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Engineering yeast metabolism for the discovery and production of polyamines and polyamine analogues

Abstract

Structurally complex and diverse polyamines and polyamine analogues are potential therapeutics and agrochemicals that can address grand societal challenges, for example, healthy ageing and sustainable food production. However, their structural complexity and low abundance in nature hampers either bulk chemical synthesis or extraction from natural resources. Here we reprogrammed the metabolism of baker’s yeast Saccharomyces cerevisiae and recruited nature’s diverse reservoir of biochemical tools to enable a complete biosynthesis of multiple polyamines and polyamine analogues. Specifically, we adopted a systematic engineering strategy to enable gram-per-litre-scale titres of spermidine, a central metabolite in polyamine metabolism. To demonstrate the potential of our polyamine platform, various polyamine synthases and ATP-dependent amide-bond-forming systems were introduced for the biosynthesis of natural and unnatural polyamine analogues. The yeast platform serves as a resource to accelerate the discovery and production of polyamines and polyamine analogues, and thereby unlocks this chemical space for further pharmacological and insecticidal studies.

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Fig. 1: Illustration of the modularized platform for the discovery and production of polyamines and polyamine analogues.
Fig. 2: Systematic engineering of yeast metabolism for the high-level production of spermidine.
Fig. 3: Biosynthesis of complex polyamines by elongating the spermidine carbon skeleton.
Fig. 4: Biocatalysis platform for amide-bond-containing natural polyamine analogues.

Data availability

Raw sequencing data is available on ArrayExpress with accession number E-MTAB- 9898. Data supporting the findings of this study are available within the article and its Supplementary Information files: the accession numbers and nucleotide sequences (codon optimized or original) of the enzymes referenced in this study are provided in this paper; source data are provided with this paper as Source Data files. All other data that support the findings of this study are available from the corresponding author upon reasonable request. All plasmids and strains used in this study are available from the corresponding author under a material transfer agreement. Source data are provided with this paper.

Code availability

All code used in the model simulations is available in GitHub (https://github.com/foodgeoff2010/Polyamine_platform).

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Acknowledgements

This work was funded by the Novo Nordisk Foundation (NNF10CC1016517), the Swedish Foundation for Strategic Research and the Knut and Alice Wallenberg Foundation. We thank J. Zhang, I. Borodina and Q-L. Liu for helpful discussions, J. Zhang for kindly providing plasmids from the CRISPR/Cas9 genome editing system, Q-L. Liu and Y. Chen for kindly providing aromatic chemical overproducing strains, A. Hoffmeyer for genome sequencing, M. Gossing, D. Romero-Suarez, the Chalmers Mass Spectrometry Infrastructure and the Analytical Core Facility of the Novo Nordisk Foundation Center for Biosustainability at Technical University of Denmark for assistance with metabolite analysis.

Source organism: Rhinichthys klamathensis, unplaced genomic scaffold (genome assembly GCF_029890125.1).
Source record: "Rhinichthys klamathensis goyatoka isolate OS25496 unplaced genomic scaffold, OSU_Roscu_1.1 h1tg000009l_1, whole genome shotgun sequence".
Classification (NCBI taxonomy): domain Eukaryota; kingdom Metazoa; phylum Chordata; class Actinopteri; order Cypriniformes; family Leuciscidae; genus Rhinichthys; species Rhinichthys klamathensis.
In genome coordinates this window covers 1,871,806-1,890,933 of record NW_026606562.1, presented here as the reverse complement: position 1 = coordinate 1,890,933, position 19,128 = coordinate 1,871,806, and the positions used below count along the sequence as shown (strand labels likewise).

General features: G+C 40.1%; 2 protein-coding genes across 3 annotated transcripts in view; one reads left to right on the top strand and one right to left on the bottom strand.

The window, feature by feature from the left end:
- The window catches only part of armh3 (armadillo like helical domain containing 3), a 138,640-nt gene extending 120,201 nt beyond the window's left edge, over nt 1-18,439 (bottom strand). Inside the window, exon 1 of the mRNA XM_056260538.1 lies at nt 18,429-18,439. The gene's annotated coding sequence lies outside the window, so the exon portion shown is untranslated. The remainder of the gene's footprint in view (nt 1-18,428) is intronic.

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Authors

Contributions

J.Q. and J.N. conceived the study with input from A.K. (spermidine section). J.Q. designed and performed the experiments, analysed the data and drafted the manuscript. M.K. assisted with the MS-based metabolite analysis. B.J., Y.C. and E.Ö. assisted with the computational and bioinformatic analysis. M.K.J., J.D.K., A.K. and B.J. assisted with the data analysis and interpretation. J.N., M.K.J. and J.D.K. supervised the study. All the authors revised and approved the manuscript.

Corresponding author

Correspondence to Jens Nielsen.

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Competing interests

J.Q., J.N. and A.K. are listed as inventors on patent applications related to microbial production of polyamines and/or polyamine analogues. J.Q. and J.N. are scientific co-founders of Chrysea Ltd. A.K. and J.N. are shareholders in Biopetrolia AB. J.D.K. has interests in Amyris, Lygos, Demetrix, Napigen, Maple Bio, Apertor Labs, Ansa Biosiences and Berkeley Brewing Sciences. All the other authors declare no competing interests.

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Peer review information Nature Catalysis thanks Rajib Saha and the other, anonymous, reviewer(s) for their contribution to the peer review of this work.

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Supplementary Information

Supplementary methods, references and Figs. 1–.45.

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Supplementary Tables 1–15.

Supplementary Data

Source Data for Supplementary Figs. 2–8.

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Statistical Source Data for Fig. 2.

Source Data Fig. 3

Statistical Source Data for Fig. 3.

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Qin, J., Krivoruchko, A., Ji, B. et al. Engineering yeast metabolism for the discovery and production of polyamines and polyamine analogues. Nat Catal 4, 498–509 (2021). https://doi.org/10.1038/s41929-021-00631-z

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